“When you’re different, sometimes you don’t see the millions of people who accept you for what you are.  All you notice is the person who doesn’t.” ~Jodi Picoult, Change of Heart

As a yoga teacher and personal trainer, I am blessed to learn to know people on a deeper level than many others.  At my studio, my clients and I share tears, fears, pains, and illnesses but also celebrate victories, joys, triumphs, small steps and giant leaps forward.  My career has blessed me beyond belief, and I am humbled to be allowed to share so many wonderful, defining moments with each of my clients.

My little studio has turned into a safe haven for many people who would otherwise feel alone and discarded in our society.  We have many students who are new to the area who struggle to find their place in our small town.  Many come from areas of the country that differ in theological beliefs, political views and social concerns which makes it all the more difficult to find a place to feel at ease and welcomed.

Last week, I was told, as I have been told many times before, that I have created a welcoming place, a place where people feel at ease to be themselves.  While I find this statement to be a compliment and it warms my heart, I am disturbed at the same time.  “Why,” I asked myself, “should I be so rare?  Why should this place be so rare?”

I feel as if I offer people acceptance and kindness.  I don’t condone everyone’s choices and actions.  I don’t agree with everyone’s beliefs or how they may live their lives.  However, I also feel as if their choices, beliefs, and actions are really none of my business.  What does concern me is how they treat me, personally.  What concerns me is whether they are kind to me and to others who attend class.  What really matters to me is whether they feel better for having attended a class at my studio than before they arrived.  Those are the things that matter to me when I interact with others.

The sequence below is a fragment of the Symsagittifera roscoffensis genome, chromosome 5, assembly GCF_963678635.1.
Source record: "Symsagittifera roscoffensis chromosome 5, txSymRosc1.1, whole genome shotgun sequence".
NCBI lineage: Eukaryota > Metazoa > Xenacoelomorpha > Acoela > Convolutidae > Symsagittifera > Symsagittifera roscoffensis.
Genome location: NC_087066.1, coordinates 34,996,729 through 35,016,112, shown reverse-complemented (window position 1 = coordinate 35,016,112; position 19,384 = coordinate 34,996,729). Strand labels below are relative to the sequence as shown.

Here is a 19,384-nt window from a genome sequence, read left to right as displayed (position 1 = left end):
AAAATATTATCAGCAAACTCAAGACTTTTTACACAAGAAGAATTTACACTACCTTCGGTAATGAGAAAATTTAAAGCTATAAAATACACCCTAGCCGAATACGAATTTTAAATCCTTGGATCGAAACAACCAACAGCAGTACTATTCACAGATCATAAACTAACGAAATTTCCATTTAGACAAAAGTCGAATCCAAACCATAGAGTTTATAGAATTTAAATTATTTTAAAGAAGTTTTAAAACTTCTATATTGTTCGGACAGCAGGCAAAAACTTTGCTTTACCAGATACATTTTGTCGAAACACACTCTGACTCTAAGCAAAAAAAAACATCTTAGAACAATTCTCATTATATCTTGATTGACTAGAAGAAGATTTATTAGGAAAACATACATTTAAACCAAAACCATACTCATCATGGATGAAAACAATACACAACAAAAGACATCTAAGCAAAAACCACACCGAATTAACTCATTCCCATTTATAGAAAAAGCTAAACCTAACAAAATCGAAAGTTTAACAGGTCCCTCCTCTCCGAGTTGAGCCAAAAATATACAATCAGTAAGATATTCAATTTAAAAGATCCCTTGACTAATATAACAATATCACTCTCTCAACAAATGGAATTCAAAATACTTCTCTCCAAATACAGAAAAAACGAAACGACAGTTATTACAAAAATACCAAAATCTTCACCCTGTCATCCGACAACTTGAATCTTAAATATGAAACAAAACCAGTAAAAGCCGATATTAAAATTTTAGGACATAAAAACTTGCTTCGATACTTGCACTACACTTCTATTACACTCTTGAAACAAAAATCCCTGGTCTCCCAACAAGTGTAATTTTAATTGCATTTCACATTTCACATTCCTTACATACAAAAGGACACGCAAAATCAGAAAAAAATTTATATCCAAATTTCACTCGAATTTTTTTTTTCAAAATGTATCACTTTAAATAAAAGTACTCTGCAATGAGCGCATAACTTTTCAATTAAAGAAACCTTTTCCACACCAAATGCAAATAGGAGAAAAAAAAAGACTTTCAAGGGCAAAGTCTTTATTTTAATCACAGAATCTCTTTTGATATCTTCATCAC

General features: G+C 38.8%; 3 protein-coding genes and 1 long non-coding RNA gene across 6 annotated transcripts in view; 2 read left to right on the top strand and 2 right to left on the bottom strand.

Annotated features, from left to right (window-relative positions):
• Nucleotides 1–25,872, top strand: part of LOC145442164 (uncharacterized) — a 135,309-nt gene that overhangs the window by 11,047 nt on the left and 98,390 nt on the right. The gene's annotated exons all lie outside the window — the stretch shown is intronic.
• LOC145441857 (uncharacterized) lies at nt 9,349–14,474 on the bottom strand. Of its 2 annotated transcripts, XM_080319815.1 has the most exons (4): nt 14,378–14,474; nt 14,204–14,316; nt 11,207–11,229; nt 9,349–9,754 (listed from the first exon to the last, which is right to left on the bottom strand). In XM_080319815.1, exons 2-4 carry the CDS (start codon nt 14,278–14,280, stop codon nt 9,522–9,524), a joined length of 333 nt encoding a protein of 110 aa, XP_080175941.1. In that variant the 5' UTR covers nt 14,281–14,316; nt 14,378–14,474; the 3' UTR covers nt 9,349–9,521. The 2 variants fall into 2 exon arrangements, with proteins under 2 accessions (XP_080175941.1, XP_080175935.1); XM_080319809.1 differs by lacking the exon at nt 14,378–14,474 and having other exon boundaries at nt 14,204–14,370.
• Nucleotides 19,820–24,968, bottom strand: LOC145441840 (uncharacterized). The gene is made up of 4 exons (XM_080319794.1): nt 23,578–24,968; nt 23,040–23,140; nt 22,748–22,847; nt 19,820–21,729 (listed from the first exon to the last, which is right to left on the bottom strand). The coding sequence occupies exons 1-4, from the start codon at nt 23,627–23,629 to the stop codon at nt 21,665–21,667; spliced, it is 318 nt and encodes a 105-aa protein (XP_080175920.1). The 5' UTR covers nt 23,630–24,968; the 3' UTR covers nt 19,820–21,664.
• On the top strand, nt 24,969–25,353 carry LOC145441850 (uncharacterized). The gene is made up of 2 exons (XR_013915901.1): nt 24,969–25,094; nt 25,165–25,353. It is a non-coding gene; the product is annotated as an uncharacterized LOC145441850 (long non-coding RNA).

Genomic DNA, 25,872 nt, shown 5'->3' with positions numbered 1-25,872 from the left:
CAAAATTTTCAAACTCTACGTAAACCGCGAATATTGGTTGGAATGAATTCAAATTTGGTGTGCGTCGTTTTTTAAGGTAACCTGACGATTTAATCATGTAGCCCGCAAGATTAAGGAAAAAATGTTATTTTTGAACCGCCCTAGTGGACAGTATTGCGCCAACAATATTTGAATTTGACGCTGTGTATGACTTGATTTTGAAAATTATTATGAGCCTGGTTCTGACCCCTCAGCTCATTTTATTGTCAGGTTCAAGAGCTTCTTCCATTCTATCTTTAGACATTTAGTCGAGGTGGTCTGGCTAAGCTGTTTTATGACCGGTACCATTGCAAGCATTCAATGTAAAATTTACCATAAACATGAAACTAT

I also have contemplated deeply the reasons  I am able to make others feel comfortable to be themselves; my conclusion is that I am comfortable with myself and who I am.  I, for the most part, have never been ashamed of who I am, even though I have done some pretty stupid things in my life.   I am quirkier than most and definitely not normal (whatever that is), but I’m genuine and generally don’t succumb to the pressure to pretend to be anything other than myself. When all the chips are down, I like myself.  I like ME, the real me, the me who maybe doesn’t always say and do the right thing.

I also finally realized that in order for us, collectively, to be able to help other people feel more integrated into our society, we have to be okay with ourselves.  We have to like ourselves to be able to accept others for who they are.  If we can accept and like ourselves, it’s much easier to like others and they us.  If we were to learn to be okay with our true selves, we could save ourselves from many of our societal woes because no one would feel rejected for who they are.  We can disagree with peoples choices but should never dislike them for who they are, if they treat us with kindness and respect.

My recommendation? Learn to first like yourself and then go out and let others lean on your confidence so that they can learn to be confident and genuine also.

We are all God’s creations.